UNC Charlotte Professor Named National Fellow For Outstanding Work In Geography

UNC Charlotte Knight Distinguished Professor of Public Policy Jean-Claude Thill is named an AAG Fellow by the American Association of Geographers for his immense contributions to geography through research, teaching and mentoring of students and other researchers.

Thill is noted for his substantial research and educational contributions to quantitative human geography and the geographic information science sub-field. He is one of the best-known and most highly regarded scientists in the GIScience sub-field, AAG said. 

The data-driven, spatial and interdisciplinary approaches Thill takes help people better understand how social, environmental, economic, policymaking, and other processes are organized and related, such as in space, time and other ways.

“Presently, my interests relate to two broad themes, namely transportation and mobility systems, and spatial knowledge discovery,” Thill said. “In an increasingly mobile world, the ability for people, freight, capital, and ideas to move creates new spatial structures, while erasing others.” 

Jean-Claude Thill’s current research focuses on the two broad areas of mobility systems and spatial knowledge discovery. Today’s mobile world means that people, ideas, funding and other elements of society increasingly are in motion, which creates — and erases — spatial structures.

His recent work has advanced topics including impacts of COVID-19, machine learning, traffic and shipping patterns, home-work activity patterns, wireless technologies, and urbanization and sustainable development issues, with almost 100 papers published in peer-reviewed journals. Thill also devotes considerable time to students and has mentored 25 doctoral students.

“I was ecstatically happy when I learned of this recognition,” he said. “It took a while to sink in, given how selective it is for a professional organization that is 6,000 members strong internationally. Because the honor touches on both the breadth and depth of my original scholarship and my mentoring of the next generation of scholars, I feel gratified that my peers found long-term value in the core principles that have framed my work.”

Thill is a professor in the Department of Geography and Earth Sciences and affiliate faculty in the School of Data Science. He also is active with the Infrastructure and Environmental Systems and Public Policy doctoral programs, the Infrastructure, Design, Environment and Sustainability (IDEAS) Center, and the Center for Applied GIScience.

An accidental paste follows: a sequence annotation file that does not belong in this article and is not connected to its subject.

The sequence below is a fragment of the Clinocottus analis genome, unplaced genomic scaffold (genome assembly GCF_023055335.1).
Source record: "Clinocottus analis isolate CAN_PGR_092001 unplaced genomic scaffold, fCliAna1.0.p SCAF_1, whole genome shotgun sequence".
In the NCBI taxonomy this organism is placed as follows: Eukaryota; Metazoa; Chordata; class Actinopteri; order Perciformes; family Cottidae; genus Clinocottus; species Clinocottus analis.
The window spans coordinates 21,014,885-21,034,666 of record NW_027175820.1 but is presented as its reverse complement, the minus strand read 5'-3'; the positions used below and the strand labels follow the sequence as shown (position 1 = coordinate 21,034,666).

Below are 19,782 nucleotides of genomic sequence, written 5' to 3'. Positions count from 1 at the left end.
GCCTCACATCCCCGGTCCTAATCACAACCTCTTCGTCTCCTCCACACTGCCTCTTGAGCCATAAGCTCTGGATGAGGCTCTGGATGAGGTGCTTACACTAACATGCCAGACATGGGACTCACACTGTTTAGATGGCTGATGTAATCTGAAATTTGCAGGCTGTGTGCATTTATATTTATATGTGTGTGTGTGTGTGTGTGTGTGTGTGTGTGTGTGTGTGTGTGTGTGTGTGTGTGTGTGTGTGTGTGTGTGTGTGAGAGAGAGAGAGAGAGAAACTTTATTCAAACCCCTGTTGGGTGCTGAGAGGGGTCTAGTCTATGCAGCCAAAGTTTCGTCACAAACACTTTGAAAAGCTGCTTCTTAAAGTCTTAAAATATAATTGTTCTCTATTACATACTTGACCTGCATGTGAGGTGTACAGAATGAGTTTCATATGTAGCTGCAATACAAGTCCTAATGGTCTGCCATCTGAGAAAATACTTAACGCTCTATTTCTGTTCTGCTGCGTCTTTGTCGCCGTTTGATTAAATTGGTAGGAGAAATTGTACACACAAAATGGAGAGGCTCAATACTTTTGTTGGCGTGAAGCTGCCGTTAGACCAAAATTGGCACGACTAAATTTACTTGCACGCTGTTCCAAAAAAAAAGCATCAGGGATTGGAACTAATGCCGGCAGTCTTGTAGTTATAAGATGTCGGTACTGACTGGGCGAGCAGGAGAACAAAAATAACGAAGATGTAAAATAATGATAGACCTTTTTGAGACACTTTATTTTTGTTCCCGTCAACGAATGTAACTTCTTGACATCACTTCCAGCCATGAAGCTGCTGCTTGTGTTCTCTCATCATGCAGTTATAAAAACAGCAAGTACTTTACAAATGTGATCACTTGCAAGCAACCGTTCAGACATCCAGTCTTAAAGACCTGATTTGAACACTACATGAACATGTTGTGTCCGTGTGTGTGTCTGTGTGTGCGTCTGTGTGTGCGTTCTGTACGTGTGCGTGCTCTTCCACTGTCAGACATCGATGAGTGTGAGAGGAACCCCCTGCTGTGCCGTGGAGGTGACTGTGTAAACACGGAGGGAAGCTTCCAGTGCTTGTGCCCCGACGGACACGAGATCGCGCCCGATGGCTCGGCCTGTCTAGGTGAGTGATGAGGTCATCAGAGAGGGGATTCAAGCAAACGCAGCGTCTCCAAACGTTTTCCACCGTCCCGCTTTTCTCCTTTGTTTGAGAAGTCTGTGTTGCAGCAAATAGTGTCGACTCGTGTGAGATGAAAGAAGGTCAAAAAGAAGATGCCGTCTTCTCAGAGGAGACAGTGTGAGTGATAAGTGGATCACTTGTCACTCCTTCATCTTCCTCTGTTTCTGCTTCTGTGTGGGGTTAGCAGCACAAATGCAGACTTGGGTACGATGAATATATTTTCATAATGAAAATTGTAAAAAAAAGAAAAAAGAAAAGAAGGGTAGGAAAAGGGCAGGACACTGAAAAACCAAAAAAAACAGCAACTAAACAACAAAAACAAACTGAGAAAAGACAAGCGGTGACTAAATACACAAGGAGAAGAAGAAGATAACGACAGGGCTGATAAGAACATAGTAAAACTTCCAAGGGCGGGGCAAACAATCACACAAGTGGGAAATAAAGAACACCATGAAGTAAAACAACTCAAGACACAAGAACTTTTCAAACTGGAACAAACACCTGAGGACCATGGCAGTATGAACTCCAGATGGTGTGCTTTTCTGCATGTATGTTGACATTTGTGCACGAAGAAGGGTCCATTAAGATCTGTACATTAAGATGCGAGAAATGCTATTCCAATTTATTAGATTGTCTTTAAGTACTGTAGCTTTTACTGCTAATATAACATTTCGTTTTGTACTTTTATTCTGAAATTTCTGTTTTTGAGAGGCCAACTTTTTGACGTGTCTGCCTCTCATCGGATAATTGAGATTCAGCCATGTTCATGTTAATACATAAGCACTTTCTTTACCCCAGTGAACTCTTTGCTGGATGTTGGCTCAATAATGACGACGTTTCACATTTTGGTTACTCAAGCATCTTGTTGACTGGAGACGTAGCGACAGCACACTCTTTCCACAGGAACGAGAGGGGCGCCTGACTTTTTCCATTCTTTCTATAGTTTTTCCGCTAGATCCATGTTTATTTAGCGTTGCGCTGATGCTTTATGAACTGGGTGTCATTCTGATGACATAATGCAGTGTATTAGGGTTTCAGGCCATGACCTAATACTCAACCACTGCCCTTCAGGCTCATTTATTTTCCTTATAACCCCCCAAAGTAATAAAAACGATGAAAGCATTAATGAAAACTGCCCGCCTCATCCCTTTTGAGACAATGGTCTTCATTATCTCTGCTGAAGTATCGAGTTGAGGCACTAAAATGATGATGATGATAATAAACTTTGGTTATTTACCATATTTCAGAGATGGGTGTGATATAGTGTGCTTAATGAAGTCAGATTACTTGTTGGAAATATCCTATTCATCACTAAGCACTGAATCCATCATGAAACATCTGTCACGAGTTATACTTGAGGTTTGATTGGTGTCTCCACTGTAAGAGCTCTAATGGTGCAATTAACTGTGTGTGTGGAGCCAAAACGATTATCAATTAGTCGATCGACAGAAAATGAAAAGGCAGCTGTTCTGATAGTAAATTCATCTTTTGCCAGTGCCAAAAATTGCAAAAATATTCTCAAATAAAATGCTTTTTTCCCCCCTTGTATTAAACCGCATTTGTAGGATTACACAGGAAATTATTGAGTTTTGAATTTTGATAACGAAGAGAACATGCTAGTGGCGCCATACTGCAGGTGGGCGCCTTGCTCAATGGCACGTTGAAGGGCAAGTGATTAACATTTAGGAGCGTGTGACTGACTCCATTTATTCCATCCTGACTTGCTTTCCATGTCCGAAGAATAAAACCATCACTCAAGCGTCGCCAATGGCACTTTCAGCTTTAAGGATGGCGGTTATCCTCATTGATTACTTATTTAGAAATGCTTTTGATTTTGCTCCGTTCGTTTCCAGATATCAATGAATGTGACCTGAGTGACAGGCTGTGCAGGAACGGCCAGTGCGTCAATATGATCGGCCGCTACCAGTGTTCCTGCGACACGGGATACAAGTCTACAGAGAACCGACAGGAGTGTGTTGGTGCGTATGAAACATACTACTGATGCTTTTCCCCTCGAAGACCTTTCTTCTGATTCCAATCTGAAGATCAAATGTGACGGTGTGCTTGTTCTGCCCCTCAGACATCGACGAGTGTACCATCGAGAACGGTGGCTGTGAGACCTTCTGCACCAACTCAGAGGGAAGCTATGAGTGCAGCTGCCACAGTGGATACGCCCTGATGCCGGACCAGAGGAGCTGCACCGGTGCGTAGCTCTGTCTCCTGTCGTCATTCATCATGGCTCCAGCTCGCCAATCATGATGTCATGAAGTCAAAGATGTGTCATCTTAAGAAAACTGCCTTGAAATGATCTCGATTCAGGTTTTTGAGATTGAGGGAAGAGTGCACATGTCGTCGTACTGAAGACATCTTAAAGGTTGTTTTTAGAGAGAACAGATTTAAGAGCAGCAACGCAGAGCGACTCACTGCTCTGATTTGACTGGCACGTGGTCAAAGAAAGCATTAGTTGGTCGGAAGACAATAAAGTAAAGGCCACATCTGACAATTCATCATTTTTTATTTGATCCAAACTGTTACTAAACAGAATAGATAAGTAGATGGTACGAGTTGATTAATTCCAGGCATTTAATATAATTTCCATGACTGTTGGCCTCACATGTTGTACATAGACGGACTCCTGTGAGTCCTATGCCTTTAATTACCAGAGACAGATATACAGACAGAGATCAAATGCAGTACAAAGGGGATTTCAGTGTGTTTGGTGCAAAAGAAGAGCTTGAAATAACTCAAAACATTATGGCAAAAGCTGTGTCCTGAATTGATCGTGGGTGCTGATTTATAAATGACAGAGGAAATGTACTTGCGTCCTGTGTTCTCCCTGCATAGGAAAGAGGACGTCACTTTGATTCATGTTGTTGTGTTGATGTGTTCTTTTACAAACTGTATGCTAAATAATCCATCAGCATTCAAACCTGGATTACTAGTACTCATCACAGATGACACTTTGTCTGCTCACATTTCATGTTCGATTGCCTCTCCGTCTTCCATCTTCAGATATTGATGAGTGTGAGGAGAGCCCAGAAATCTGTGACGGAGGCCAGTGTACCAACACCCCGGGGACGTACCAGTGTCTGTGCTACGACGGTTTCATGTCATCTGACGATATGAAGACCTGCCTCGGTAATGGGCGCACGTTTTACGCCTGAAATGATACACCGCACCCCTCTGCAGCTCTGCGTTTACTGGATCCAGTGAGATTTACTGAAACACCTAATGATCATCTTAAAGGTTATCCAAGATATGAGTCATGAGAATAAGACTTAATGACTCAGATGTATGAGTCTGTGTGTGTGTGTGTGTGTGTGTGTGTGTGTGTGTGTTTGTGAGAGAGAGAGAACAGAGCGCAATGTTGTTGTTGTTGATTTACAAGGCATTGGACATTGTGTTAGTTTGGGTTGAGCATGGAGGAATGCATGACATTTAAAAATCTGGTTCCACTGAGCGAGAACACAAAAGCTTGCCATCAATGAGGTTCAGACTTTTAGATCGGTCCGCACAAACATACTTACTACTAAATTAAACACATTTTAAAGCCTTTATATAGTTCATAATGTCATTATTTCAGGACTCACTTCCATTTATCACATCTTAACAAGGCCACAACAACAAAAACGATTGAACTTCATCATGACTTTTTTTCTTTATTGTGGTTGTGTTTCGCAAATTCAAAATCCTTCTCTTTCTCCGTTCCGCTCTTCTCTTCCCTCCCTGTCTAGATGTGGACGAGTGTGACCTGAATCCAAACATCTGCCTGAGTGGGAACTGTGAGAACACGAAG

He has written or edited 11 books. The National Science Foundation, the U.S. Department of Energy, World Bank, the U.S. Department of Defense, and the North Carolina Department of Transportation are among the many funders of his research. 

“Dr. Thill’s academic stature elevates the reputation of the Department of Geography and Earth Sciences nationally and internationally through the quality of his scholarly achievements and professional service contributions,” said Deborah S.K. Thomas, chair of the Department of Geography and Earth Sciences. “We are thrilled he is being recognized as a Fellow of the American Association of Geographers.”

Jean-Claude Thill has published nearly 100 papers on a wide range of topics affecting society and has written or edited 11 books.

He previously was named a Fellow of the Regional Science Association International and recipient of AAG’s Edward L. Ullman Award for Significant Contributions to Transportation Geography and the Hirotada Kohno Award for Outstanding Service of the Regional Science Association International. Thill has been chosen to receive the 2022 First Citizens Bank Scholars Medal at UNC Charlotte. 

For ten years, he was editor-in-chief of one of the top journals in GIScience and quantitative methods, Computers, Environment, and Urban Systems. He currently serves on the editorial boards of national and international journals of geography, regional science, spatial systems, urban analytics, regional policy, and sustainability.  As executive director of the North American Regional Science Council, Thill critically supported a generation of North American quantitative geographers, AAG said.

“AAG Fellows are the standard-bearers of excellence in geography,” said Gary Langham, the association’s executive director. “Their breadth and experience provide key insights and perspectives on the world’s spaces and places. We are grateful for their leadership and advice in advancing AAG and the field.”

For more than 100 years, AAG has contributed to the advancement of geography, with members from nearly 100 countries who share interests in the theory, methods, and practice of geography. Its Fellows address, contribute to, and at times create initiatives to advance the discipline. They advise the association on strategic directions and challenges, and mentor early- and mid-career faculty.

Words: Lynn Roberson